Collograph on cream wove paper, 1997. 723 mm; 28 1/2 inches diameter (tondo), full margins. Signed, titled, dated and numbered 9/10 in pencil, lower margin. Printed by the artist at the Brandywine Workshop, Philadelphia.
Provenance: collection of Anne & Allan Edmunds.
Belkis Ayón (1967-1999) was an Afro-Latina printmaker and professor born in Havana, Cuba. Ayón is best known for her innovations in collagraphy. Ayón studied engraving at the prestigious Instituto Superior de Arte in Havana (ISA) and joined its faculty after graduation. Much of what is being discovered and uncovered of her works are credited to her first US retrospective Nkame: A Retrospective of Cuban Printmaker Belkis Ayón. The exhibition not only revealed the mystical workings of a African religious society but also the gamut of Ayón's artistry and investigative skills.
Ayón's formative years as an artist were plagued by the periodo especial in Cuba which began with the collapse of the Soviet Union. This most difficult era in Cuba was a time when vital resources, let alone art supplies, were not readily accessible. However, this is also the time in which Ayón rose to prominence in the contemporary art world: Ayón's work was exhibited at the 16th Venice Biennale, the Havana Biennial and the Bharat Bhavan International Biennial of Prints in India. In 1999 she was awarded four residencies including with the Brandywine Workshop, the Tyler School of Art at Temple University, the Bronski Center at the Philadelphia College of Art, and the Bensen Hall Gallery, Rhode Island School of Design. 1999 was also the year Ayón committed suicide, and left behind a body of work that has broken barriers between US-Cuban relations and has pioneered discourses regarding African iconography and influence on Cuban culture and society. Her sister Katia Ayón Manso is the representative of the Estate de Belkis Ayón, located at the Ayón family home in Central Havana where Ayón grew up.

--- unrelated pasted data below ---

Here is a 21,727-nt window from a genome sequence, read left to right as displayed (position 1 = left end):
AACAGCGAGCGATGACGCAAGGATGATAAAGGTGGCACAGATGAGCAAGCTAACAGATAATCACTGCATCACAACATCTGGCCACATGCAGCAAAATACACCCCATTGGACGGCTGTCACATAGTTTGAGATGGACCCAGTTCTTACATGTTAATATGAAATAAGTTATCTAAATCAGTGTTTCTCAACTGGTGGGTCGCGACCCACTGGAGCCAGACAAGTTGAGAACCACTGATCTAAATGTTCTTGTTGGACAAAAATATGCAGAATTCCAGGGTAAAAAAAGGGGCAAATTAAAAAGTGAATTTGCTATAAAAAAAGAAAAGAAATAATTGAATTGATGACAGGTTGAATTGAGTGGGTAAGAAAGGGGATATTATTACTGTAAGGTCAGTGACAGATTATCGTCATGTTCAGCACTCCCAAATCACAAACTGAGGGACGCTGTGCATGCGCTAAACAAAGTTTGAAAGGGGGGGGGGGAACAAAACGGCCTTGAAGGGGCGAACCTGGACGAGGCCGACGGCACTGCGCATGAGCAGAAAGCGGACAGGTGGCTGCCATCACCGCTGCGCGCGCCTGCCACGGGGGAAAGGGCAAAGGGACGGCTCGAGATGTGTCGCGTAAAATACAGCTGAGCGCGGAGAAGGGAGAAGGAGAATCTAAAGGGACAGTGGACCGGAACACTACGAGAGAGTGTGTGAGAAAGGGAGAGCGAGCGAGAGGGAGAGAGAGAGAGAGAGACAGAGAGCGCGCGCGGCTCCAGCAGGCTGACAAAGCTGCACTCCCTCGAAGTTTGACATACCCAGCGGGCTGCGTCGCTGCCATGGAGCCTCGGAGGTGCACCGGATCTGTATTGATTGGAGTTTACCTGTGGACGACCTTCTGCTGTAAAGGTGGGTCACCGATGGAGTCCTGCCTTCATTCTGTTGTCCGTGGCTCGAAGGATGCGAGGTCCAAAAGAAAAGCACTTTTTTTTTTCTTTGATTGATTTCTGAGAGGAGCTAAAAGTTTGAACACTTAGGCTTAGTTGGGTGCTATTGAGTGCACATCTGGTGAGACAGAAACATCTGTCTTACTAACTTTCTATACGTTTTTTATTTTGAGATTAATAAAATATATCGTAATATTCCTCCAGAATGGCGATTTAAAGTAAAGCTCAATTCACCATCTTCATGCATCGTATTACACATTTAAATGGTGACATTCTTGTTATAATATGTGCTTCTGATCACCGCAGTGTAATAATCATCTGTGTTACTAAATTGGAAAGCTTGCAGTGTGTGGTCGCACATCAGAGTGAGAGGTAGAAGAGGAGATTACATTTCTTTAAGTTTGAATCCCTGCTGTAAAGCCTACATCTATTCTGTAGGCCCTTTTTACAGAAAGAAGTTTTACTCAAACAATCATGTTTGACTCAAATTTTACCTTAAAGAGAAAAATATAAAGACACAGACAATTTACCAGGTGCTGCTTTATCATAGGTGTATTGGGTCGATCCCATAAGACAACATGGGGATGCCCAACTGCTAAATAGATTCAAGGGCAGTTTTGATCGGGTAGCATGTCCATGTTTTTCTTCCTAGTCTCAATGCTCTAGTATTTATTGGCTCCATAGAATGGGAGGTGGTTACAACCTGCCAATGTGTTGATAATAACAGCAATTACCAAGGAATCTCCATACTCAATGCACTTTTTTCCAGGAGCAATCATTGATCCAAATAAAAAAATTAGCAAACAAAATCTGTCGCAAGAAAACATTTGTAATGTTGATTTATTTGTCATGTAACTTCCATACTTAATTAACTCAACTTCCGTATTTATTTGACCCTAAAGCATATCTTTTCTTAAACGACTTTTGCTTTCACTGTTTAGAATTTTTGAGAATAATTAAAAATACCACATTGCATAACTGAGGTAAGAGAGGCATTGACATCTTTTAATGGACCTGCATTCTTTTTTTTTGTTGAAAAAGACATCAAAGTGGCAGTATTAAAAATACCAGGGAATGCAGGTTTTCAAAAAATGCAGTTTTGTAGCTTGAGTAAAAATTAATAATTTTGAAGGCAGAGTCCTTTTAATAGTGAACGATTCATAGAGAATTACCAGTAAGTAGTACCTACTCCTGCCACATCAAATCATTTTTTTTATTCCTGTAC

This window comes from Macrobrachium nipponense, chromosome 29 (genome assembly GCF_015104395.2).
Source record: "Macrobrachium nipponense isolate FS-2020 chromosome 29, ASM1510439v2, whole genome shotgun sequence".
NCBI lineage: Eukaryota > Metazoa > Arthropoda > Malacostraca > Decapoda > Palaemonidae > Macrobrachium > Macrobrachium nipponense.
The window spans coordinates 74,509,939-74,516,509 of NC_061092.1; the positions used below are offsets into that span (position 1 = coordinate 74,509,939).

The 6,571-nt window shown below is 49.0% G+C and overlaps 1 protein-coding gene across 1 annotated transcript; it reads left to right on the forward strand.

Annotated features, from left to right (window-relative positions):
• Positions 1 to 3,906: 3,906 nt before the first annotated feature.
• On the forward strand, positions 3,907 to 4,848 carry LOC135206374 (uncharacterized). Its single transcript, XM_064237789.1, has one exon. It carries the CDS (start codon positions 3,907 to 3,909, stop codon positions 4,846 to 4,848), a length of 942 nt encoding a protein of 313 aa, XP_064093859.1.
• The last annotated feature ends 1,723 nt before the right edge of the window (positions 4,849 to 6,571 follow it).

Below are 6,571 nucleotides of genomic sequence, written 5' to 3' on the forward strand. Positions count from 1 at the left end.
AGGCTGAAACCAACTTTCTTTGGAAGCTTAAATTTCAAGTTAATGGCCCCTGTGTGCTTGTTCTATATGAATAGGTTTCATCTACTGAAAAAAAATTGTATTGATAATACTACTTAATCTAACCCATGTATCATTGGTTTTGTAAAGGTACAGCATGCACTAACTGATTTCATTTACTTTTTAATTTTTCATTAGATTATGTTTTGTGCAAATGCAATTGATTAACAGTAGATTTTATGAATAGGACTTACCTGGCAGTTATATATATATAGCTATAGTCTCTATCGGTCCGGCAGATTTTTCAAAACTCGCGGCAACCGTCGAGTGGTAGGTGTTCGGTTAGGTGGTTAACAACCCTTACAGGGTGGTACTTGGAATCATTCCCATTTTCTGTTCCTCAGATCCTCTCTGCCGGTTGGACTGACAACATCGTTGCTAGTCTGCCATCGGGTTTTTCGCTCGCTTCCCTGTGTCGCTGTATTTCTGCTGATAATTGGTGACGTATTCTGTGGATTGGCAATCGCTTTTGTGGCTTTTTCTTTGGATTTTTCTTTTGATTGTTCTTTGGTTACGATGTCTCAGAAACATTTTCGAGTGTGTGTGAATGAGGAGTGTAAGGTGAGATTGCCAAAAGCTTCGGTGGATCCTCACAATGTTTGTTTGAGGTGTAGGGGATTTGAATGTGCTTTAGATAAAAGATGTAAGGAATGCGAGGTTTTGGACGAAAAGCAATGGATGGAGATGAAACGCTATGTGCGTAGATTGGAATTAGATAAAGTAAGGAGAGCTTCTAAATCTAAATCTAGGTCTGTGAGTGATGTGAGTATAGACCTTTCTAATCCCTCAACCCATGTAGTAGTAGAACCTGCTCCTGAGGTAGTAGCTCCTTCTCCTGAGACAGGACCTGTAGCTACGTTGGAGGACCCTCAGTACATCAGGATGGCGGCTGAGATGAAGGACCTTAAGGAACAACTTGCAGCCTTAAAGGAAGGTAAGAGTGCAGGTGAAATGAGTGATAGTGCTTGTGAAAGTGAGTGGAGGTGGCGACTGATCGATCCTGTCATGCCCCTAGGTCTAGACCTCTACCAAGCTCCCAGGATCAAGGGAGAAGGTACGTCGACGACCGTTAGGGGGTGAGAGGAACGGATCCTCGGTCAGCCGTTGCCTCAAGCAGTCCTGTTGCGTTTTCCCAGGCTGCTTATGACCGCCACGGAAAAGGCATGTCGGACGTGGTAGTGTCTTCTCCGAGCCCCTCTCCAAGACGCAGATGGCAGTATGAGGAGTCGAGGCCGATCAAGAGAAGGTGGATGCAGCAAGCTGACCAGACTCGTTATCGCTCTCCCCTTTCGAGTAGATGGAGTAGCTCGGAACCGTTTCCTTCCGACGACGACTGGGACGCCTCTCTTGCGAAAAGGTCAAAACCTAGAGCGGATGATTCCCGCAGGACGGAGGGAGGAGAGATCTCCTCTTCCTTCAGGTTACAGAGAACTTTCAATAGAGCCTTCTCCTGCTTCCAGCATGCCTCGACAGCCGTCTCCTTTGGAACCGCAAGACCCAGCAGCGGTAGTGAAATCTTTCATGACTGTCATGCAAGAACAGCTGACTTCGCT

After her untimely death at the age of 32, Belkis Ayón left behind an oeuvre that is important to the history of printmaking, traversing Cuban, contemporary art, and gender boundaries. Her unsettling subjects are typically depicted against stark black patterned backgrounds, as oblong almost shapeless silhouettes with hollow, almond-shaped eyes. Her body of work functions as a reflection on the mysticism and traditions of the secret religious Afro-Cuban brotherhood, Abakuá Secret Society. Described in the United States as "an Afro-Cuban version of Freemasonry," this fraternity was fathomed in Nigeria and founded by enslaved Africans in Cuba as a society of refuge against the backdrop of the vile institution of slavery. The esoteric practice is composed of the usage of a creolized African language, rituals and ceremonies, and involves many iconographic figures such as princess Sikán whom Ayón used as a vessel to investigate the society. She is quoted as saying, "They said [Abakuá] was a secret society, only for men, and that aroused [her] interest." That interest was figuratively personified as princess Sikán who is recorded as the only female figure in Abakuá lore. Ayón's inclusion of egalitarian iconography with the incorporation of princess Sikán not only supplanted the Abakuá Secret Society but refuted societal norms. She is known for having been the only and the most prominent figure with an extensive body of work that traverses and investigates the exclusive Abakuán brotherhood. Belkis Ayón was a master at her craft and a pioneer in the world of large-scale print installations and collographs, a labor-intensive art practice that cemented her place in today both in art history and the art world. Her artworks are featured in the collective exhibition Faz escuro mas eu canto [It is dark, but I sing] the 34th edition of the São Paulo Biennial September 4 - December 5, 2021.